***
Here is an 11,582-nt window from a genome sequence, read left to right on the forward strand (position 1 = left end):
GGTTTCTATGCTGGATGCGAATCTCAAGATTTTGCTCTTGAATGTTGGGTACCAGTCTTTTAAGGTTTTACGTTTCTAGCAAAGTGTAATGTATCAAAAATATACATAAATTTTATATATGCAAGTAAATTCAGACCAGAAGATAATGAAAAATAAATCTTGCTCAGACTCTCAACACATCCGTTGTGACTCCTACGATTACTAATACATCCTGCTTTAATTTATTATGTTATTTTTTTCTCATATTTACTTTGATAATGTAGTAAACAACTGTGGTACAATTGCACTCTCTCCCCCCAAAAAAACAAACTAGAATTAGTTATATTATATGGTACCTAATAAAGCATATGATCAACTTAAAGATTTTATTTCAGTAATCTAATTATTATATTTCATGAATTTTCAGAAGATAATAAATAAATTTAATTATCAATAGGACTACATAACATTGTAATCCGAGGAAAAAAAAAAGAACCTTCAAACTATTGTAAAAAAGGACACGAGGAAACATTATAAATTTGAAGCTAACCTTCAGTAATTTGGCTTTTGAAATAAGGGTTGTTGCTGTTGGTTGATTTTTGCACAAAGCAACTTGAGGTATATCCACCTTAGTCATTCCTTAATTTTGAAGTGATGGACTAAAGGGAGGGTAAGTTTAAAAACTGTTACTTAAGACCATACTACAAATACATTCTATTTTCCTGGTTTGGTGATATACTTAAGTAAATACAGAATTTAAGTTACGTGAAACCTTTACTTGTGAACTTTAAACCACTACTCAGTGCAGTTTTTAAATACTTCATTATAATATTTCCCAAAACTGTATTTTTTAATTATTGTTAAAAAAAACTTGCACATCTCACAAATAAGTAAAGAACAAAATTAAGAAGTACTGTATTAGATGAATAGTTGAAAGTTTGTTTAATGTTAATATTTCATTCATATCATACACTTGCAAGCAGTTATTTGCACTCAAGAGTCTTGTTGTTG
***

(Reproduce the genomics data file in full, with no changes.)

Here is an 11,582-nt window from a genome sequence, read left to right on the forward strand (position 1 = left end):
GGTTTCTATGCTGGATGCGAATCTCAAGATTTTGCTCTTGAATGTTGGGTACCAGTCTTTTAAGGTTTTACGTTTCTAGCAAAGTGTAATGTATCAAAAATATACATAAATTTTATATATGCAAGTAAATTCAGACCAGAAGATAATGAAAAATAAATCTTGCTCAGACTCTCAACACATCCGTTGTGACTCCTACGATTACTAATACATCCTGCTTTAATTTATTATGTTATTTTTTTCTCATATTTACTTTGATAATGTAGTAAACAACTGTGGTACAATTGCACTCTCTCCCCCCAAAAAAACAAACTAGAATTAGTTATATTATATGGTACCTAATAAAGCATATGATCAACTTAAAGATTTTATTTCAGTAATCTAATTATTATATTTCATGAATTTTCAGAAGATAATAAATAAATTTAATTATCAATAGGACTACATAACATTGTAATCCGAGGAAAAAAAAAAGAACCTTCAAACTATTGTAAAAAAGGACACGAGGAAACATTATAAATTTGAAGCTAACCTTCAGTAATTTGGCTTTTGAAATAAGGGTTGTTGCTGTTGGTTGATTTTTGCACAAAGCAACTTGAGGTATATCCACCTTAGTCATTCCTTAATTTTGAAGTGATGGACTAAAGGGAGGGTAAGTTTAAAAACTGTTACTTAAGACCATACTACAAATACATTCTATTTTCCTGGTTTGGTGATATACTTAAGTAAATACAGAATTTAAGTTACGTGAAACCTTTACTTGTGAACTTTAAACCACTACTCAGTGCAGTTTTTAAATACTTCATTATAATATTTCCCAAAACTGTATTTTTTAATTATTGTTAAAAAAAACTTGCACATCTCACAAATAAGTAAAGAACAAAATTAAGAAGTACTGTATTAGATGAATAGTTGAAAGTTTGTTTAATGTTAATATTTCATTCATATCATACACTTGCAAGCAGTTATTTGCACTCAAGAGTCTTGTTGTTG